TALLAHASSEE, Fla. — Pressure is mounting for Florida's surgeon general, Dr. Joe Ladapo, to step down. Even so, the governor's office is not flinching.
Last week, Ladapo declined to wear a mask when visiting Sen. Tina Polsky, D-Boca Raton.
Polsky reportedly told the doctor she had health concerns as a new cancer patient.
Ladapo still rebuffed, and Polsky canceled the meeting as a result.
High-ranking Democrats are among those now calling for Ladapo's ouster. The list includes the state party chair Manny Diaz and Florida Agriculture Commissioner Nikki Fried.
Fried, who's running for governor in 2022, sent DeSantis a letter Wednesday pushing her Republican opponent to withdraw Ladapo's nomination to the Senate or else.
Florida's Ag Commissioner @NikkiFriedFL also sending this letter to @GovRonDeSantis calling on him to withdraw @FLSurgeonGen's nomination. "If his nomination should move forward, I will urge the Senate to reject Dr. Ladapo’s confirmation." pic.twitter.com/ZoVPQ6a7Bd— Forrest Saunders (@FBSaunders) October 27, 2021
"I hope you will do right by the people of Florida in withdrawing Dr. Ladapo from consideration," Fried wrote in the letter. "If his nomination should move forward, I will urge the Senate to reject Dr. Ladapo's confirmation."
U.S. Rep. Charlie Crist, D-Florida, was the latest to join the opposition. In a news conference, the 2022 candidate for governor said Ladapo's actions were improper.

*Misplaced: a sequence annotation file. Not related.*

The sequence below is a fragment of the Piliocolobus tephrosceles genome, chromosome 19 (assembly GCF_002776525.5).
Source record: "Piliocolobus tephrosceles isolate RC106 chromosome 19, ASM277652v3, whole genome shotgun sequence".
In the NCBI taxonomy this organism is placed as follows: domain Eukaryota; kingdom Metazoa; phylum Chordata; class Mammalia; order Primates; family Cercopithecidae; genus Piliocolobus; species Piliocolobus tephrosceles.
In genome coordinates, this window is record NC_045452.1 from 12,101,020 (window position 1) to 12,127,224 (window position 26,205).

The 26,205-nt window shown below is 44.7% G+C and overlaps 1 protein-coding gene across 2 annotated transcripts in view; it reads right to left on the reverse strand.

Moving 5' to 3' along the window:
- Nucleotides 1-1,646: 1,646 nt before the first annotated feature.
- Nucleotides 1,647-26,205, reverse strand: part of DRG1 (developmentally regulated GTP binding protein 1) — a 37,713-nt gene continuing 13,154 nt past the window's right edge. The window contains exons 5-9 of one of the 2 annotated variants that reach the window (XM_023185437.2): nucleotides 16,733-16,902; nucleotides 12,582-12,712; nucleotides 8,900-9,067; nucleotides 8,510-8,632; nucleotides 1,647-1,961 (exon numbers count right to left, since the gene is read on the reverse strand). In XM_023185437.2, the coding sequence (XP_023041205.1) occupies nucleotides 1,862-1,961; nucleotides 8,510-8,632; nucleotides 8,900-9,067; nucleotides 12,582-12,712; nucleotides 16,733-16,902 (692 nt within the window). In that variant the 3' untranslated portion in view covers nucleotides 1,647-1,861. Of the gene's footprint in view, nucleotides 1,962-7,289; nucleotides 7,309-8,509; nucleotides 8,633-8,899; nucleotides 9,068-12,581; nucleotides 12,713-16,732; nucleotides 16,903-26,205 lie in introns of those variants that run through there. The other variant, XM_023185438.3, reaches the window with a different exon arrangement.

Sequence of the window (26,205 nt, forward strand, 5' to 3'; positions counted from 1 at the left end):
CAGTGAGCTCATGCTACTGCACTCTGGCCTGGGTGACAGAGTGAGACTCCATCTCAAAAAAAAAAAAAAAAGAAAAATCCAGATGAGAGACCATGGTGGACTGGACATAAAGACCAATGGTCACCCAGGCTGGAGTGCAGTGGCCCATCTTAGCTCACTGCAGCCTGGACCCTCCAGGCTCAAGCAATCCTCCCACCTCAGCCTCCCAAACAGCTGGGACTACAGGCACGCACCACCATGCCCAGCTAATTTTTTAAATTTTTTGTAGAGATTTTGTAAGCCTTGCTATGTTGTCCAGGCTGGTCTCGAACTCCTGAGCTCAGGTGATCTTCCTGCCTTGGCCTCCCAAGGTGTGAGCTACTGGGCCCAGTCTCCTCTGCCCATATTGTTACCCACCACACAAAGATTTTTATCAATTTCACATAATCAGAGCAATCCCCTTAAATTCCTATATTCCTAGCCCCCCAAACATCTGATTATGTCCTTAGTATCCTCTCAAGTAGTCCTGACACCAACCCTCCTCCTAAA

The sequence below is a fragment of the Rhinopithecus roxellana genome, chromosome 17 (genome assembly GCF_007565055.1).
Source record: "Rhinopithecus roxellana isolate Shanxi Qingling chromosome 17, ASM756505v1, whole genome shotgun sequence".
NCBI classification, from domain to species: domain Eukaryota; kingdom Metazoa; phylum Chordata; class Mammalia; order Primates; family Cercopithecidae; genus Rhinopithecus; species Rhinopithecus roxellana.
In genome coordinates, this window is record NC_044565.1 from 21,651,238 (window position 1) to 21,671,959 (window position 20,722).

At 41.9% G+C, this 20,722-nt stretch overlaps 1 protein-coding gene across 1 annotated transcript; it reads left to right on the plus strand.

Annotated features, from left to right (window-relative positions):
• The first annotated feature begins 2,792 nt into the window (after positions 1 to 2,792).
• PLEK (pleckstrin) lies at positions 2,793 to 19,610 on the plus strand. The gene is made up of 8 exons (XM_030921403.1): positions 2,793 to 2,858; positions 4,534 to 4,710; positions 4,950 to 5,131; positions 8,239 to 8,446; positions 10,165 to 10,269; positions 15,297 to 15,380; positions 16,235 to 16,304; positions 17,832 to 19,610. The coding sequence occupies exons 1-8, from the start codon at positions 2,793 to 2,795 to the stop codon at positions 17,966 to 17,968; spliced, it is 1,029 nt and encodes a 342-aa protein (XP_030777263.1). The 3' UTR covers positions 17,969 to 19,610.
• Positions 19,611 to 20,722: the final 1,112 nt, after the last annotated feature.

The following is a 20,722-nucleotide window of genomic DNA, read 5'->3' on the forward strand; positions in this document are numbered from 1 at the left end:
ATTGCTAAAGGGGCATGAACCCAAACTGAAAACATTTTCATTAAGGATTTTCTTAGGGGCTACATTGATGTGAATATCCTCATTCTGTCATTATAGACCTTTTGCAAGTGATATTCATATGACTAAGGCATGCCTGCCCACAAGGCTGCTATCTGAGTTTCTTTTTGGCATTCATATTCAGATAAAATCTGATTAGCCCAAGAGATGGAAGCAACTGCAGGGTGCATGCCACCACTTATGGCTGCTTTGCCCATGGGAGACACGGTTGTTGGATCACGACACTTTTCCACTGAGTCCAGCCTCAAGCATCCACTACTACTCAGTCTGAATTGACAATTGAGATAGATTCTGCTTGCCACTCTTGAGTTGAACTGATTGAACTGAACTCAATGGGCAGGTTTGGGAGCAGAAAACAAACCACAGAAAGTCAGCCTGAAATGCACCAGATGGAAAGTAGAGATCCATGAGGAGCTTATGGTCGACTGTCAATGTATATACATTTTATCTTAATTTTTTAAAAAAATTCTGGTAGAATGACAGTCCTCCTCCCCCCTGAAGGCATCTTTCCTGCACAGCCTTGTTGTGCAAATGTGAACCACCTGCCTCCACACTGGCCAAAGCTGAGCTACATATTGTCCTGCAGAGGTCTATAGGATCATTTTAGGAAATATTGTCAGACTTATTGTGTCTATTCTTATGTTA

"I'm calling on Gov. Ron DeSantis to pull back this nomination," Crist said. "We're talking about someone who's been nominated to be the Surgeon General of the State of Florida. There is only one of those. That person should be held to the highest standard."
In a Tuesday statement, Ladapo said he offered Polsky alternatives like meeting outside. The doctor also believed masking prevented him from communicating "clearly and effectively."
"Having a conversation with someone while wearing a mask is not something I find productive, especially when other options exist," the statement read.
Speaking about it for the first time, Florida's Lt. Gov. Jeanette Nuñez said DeSantis remained committed to his nominee. That was despite the growing frustration from opponents.
"It's unfortunate the situation unfolded like it did," Nuñez said. "Obviously, different viewpoints. Obviously, different interpretations of how it all went down. ... Unfortunately, we'll just chalk it up to a difference of opinion — but of course, the governor stands behind his choice for surgeon general."
A Senate vote on Ladapo is expected next year during the regular lawmaking session. Several Democrats have said they would oppose his nomination.
However, even without Senate confirmation, Florida law allows Ladapo to serve for two years.